Is there anyone who does not know this gem of Italian architecture ? Probably one of the most photographed places around the country is this "Old Bridge " as translated into English. It is in the Tuscan city of Florence, the birthplace of the Italian performance and a city full of romance. It crosses the Arno River , a stream of 41 kilometers which flows into the city of Pisa.
Why does this bridge deserve to be in our section of bridges in the world ? It is true that this is a very old bridge , dating back to 1333 at least. However, as it is our intention throughout this series of posts , we want to approach these constructions from a new perspective . We want to mention four details that perhaps you did not know about it:
The first one has to do with the date of construction . It is completely ignored because, like many other ancient bridges, it is an infrastructure that was originally made of wood by the Romans , so it may be possible to assign it a few more centuries .
But that is not all . Another interesting fact is related to what makes it peculiar today, its many buildings , small shops where all kinds of souvenirs are sold. Few bridges have the honour to host such a display of trades . It seems that all this activity began shortly after its construction because it was a tax-free place for merchants . Obviously this led to the emergence of many tables that were overseen by a magistrate . Even more, thanks to this original activity the term bankruptcy was probably coined in Florence, because when a merchant could not pay his debts, soldiers were responsible for throwing him out of the bridge and breaking his table.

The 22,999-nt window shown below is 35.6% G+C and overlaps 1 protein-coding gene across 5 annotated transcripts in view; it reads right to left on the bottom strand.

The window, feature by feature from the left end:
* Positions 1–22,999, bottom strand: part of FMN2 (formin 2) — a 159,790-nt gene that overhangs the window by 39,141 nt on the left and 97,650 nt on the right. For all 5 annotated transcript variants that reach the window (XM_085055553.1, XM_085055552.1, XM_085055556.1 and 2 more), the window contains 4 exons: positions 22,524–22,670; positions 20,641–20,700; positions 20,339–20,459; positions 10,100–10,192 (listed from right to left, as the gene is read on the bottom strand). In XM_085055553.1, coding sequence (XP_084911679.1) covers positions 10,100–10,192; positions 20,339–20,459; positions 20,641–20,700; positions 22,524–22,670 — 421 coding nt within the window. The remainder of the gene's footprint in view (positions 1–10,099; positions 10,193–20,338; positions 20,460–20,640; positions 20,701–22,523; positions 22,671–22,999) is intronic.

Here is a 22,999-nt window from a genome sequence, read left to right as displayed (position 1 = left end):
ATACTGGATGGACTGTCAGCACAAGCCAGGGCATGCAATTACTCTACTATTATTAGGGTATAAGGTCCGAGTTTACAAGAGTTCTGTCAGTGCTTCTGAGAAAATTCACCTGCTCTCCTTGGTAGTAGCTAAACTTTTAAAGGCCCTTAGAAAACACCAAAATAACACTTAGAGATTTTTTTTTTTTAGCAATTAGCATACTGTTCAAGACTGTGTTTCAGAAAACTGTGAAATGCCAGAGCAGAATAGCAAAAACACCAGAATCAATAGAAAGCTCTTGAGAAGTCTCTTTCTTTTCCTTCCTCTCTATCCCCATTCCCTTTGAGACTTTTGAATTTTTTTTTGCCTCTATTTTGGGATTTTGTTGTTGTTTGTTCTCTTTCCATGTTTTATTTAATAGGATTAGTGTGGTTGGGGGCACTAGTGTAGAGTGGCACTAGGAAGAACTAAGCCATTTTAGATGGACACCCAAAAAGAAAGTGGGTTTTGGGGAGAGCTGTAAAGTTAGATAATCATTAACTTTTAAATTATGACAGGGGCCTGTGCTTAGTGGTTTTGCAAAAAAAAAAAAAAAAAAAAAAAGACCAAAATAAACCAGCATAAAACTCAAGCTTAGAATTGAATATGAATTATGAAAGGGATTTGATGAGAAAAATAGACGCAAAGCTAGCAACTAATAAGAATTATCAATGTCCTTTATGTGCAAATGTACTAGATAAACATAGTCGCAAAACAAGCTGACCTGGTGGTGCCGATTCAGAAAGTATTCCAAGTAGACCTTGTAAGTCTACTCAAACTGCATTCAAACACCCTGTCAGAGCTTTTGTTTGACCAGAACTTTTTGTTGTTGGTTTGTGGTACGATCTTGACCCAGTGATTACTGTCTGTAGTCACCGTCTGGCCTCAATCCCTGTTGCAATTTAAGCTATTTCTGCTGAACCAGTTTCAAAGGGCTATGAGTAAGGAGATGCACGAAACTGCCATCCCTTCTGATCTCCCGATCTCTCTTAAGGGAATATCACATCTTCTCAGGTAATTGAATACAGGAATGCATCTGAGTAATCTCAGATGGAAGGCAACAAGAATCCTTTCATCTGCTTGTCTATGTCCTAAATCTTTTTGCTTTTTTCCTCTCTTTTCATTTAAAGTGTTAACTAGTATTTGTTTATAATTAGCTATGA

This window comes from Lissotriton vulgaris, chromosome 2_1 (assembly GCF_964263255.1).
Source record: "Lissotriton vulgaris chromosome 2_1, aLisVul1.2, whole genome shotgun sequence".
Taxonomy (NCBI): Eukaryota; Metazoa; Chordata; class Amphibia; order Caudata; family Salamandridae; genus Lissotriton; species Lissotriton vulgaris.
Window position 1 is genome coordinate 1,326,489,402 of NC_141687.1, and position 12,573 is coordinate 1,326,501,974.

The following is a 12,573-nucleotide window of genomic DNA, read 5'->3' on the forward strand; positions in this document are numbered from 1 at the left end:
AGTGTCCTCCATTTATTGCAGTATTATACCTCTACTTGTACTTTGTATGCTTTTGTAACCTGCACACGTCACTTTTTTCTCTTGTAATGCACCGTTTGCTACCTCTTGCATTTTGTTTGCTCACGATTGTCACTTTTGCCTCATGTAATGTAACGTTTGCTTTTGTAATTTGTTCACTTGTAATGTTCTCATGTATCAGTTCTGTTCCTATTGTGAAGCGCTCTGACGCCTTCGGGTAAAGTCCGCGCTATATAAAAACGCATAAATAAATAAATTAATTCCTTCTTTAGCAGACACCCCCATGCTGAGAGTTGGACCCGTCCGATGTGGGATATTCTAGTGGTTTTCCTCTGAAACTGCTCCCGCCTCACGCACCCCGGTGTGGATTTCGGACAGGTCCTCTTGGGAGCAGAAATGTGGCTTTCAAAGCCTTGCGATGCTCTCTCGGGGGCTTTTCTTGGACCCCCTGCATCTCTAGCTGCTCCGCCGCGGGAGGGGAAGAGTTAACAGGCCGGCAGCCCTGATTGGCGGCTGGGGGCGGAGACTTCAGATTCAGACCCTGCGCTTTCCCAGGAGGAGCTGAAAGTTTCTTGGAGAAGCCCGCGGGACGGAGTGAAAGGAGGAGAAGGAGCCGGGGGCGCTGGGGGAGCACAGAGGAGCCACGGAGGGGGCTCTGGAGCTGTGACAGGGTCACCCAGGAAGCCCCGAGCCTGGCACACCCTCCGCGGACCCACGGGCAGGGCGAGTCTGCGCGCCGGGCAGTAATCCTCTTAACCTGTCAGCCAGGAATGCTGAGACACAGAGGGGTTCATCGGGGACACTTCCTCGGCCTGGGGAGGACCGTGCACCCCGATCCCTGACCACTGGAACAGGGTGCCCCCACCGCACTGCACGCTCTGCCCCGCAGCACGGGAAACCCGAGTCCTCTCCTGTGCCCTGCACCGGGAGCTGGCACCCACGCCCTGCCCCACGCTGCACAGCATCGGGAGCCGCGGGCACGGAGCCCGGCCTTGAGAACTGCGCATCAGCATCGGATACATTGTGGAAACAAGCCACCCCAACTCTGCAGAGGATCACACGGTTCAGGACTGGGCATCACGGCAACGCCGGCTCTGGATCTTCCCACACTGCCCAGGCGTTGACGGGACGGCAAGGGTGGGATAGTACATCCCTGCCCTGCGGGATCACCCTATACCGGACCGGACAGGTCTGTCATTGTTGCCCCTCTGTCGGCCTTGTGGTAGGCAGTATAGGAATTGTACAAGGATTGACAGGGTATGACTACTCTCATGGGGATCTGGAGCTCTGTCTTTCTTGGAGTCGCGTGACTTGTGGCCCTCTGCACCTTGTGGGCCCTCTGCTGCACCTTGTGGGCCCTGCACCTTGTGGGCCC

Anyway, it seems that the guild which prospered the most over the river Arno was that of the butchers . Granted, that differs a lot from the objects that attract tourists now, and we can hardly imagine what would that place be today if it continued to be a varied counter of meat. The event that pushed the butchers off the bridge was the construction of the Vasari Corridor , an elevated deck that made use of the bridge to connect the Palazzo Vecchio with the Palazzo Pitti. It seems that the Duke who commissioned this corridor, Cosimo I de' Medici , would not tolerate such an activity as he passed by, so in the end the vacant stalls were eventually occupied by jewelers, indeed, one of the most important unions in the bridge today.
Approaching the architecture knowing this information makes it much more fun and that is one of the reasons why we, as surely you too, like traveling so much.